Any help would be appreciated. I looked into small 5" concrete grinders, but they are out of my price range. Is there anything else I can use? Possibly something I can purchase as a one time tool at harbor freight.
DIYer here, not an expert. This sounds like a job for self leveler—except that stuff sucks.
The idea is that you poor it out and it will seek it's own level like water to raise the floor to the level of the hump, rather than trying to ground down the hump.
1. It doesn't level as glass smooth as the marketing suggests, at least not for larger areas. If it is a small bathroom or similar, it may work well for you, but I would use it as a last resort.
2. One bag will yield one large bucket full and cover around 50 sf. depending on how high the hump is. If you have to mix more than one bucket, you have to mix the second bucket long enough to mix properly. That amount of time makes it difficult to poor the second batch quick enough. The first poor may begin to thicken fast enough that the second (or more) poor may not blend smoothly and you may get a ridge where the two separate bucket fulls meet.
3. It is very hard to get a perfectly smooth level finish for larger areas.
4. If the floor is "L" shaped, or any shape other than rectangular, an even poor becomes harder to achieve.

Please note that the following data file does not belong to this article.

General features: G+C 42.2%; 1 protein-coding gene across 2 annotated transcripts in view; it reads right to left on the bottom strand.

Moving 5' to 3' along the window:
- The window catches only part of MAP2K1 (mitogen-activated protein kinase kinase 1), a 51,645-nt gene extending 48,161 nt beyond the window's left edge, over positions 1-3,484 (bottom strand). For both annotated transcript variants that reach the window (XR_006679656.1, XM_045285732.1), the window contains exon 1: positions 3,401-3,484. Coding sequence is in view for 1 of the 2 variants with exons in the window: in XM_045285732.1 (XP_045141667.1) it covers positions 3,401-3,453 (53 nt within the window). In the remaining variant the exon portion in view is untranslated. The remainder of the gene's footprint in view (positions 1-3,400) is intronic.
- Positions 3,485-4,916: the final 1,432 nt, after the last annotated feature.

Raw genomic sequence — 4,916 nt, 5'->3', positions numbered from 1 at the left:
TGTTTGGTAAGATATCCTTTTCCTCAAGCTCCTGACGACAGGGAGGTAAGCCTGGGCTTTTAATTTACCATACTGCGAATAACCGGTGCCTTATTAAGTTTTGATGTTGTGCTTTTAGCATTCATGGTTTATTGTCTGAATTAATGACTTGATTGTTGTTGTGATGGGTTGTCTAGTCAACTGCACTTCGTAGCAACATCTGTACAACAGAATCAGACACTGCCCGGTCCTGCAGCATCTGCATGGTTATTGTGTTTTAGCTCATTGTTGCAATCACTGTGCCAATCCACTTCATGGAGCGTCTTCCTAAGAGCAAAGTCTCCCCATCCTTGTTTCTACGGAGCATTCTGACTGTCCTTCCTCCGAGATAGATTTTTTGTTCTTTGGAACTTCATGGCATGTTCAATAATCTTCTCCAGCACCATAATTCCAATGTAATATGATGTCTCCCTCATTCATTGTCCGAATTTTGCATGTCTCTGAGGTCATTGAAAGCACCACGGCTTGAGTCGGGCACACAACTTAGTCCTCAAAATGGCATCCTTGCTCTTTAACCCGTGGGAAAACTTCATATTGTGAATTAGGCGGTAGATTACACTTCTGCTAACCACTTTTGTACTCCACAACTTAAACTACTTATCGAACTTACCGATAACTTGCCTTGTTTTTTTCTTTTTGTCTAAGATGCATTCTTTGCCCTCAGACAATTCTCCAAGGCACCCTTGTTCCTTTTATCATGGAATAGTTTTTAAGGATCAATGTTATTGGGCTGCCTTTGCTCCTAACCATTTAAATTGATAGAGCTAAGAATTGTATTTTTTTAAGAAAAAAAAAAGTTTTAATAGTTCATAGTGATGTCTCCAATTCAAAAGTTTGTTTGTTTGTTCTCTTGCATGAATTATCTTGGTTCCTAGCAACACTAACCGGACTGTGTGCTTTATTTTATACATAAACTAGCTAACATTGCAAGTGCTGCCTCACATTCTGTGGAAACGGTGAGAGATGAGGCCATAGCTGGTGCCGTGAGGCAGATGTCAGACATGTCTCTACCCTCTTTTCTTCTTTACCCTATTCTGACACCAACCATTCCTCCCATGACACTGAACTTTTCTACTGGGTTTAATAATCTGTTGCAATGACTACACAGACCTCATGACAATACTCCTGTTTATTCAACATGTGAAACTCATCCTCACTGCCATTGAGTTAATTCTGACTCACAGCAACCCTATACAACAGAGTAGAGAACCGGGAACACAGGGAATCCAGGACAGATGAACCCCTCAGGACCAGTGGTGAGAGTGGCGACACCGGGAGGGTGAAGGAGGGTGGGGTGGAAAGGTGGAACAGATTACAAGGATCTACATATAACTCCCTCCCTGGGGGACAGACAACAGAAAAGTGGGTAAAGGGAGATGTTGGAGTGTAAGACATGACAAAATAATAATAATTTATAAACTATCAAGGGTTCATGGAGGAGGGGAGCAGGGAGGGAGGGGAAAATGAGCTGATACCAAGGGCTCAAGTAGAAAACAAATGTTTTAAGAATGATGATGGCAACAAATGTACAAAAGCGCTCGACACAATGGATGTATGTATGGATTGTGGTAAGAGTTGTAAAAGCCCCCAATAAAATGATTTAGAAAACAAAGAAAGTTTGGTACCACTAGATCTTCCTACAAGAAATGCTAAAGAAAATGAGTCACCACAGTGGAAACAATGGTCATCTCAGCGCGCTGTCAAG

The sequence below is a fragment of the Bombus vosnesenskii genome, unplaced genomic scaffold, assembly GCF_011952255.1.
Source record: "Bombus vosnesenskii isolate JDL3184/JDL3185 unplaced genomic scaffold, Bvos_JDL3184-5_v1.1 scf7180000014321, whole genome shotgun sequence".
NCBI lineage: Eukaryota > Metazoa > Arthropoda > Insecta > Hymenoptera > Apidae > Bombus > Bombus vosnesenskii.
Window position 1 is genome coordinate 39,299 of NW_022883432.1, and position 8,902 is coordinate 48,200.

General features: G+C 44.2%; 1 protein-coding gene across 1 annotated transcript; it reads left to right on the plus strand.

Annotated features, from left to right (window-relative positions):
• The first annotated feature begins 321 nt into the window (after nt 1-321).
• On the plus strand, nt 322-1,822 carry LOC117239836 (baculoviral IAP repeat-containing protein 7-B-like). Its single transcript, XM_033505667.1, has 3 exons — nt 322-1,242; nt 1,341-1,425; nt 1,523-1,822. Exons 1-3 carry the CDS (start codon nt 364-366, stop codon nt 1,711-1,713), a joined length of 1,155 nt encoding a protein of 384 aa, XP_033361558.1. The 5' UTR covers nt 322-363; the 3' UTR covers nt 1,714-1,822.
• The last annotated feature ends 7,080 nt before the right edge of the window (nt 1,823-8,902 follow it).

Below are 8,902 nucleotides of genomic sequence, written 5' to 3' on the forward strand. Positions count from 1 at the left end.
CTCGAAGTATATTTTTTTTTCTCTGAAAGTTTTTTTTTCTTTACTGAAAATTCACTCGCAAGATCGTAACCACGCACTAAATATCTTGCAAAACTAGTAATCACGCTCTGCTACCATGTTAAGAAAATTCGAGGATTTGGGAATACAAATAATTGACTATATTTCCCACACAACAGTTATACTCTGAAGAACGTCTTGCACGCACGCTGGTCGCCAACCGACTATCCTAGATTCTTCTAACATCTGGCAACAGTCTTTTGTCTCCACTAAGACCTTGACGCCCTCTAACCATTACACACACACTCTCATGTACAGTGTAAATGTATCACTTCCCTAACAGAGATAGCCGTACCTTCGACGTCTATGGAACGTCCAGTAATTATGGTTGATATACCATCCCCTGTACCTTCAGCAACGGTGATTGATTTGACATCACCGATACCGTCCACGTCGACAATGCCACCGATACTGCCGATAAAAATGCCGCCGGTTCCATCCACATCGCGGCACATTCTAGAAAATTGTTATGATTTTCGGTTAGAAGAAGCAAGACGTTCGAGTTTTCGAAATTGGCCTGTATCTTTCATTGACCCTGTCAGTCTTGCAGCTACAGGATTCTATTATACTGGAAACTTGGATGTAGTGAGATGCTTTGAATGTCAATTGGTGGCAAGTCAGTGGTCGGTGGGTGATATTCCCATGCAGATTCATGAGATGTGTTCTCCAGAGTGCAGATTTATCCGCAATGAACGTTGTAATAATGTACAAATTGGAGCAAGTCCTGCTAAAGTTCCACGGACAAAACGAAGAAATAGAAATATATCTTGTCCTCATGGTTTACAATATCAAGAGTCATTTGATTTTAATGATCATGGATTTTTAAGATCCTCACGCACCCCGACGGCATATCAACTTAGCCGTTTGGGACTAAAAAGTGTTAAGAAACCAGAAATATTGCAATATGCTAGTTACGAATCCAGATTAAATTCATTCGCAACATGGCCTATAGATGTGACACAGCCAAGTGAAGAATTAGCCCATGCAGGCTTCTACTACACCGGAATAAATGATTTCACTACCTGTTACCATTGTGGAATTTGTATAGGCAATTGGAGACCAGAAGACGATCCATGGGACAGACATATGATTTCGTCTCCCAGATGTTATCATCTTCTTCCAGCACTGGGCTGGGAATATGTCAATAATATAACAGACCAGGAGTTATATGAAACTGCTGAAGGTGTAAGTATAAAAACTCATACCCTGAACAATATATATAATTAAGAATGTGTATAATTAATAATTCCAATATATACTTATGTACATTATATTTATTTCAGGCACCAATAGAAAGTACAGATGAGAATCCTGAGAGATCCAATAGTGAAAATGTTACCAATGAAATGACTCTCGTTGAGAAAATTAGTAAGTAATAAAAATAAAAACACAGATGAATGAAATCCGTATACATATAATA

5. If the height difference of the bump is a lot, you may exceed the acceptable amount of thickness for the self leveler, it will have to cover the "island" of concrete as well as the "sea" of concrete to be level.
In short, the self leveler may be the answer to your problem, but it requires more finesse and luck than the product marketing admits to, and may cause you more problems than it solves.
Take your level, put one end on the hump, the other on the lower part of the floor. Use a ruler and measure the hight of the gap between the floor and the level created by bridging the two different heights in your floor with the level. Read the installation instructions with your particular flooring to see what the grade should be. It should tell you some information about the acceptable hight difference over a particular length from the high spot to the low spot (grade is akin to the angle of a line in a line graph).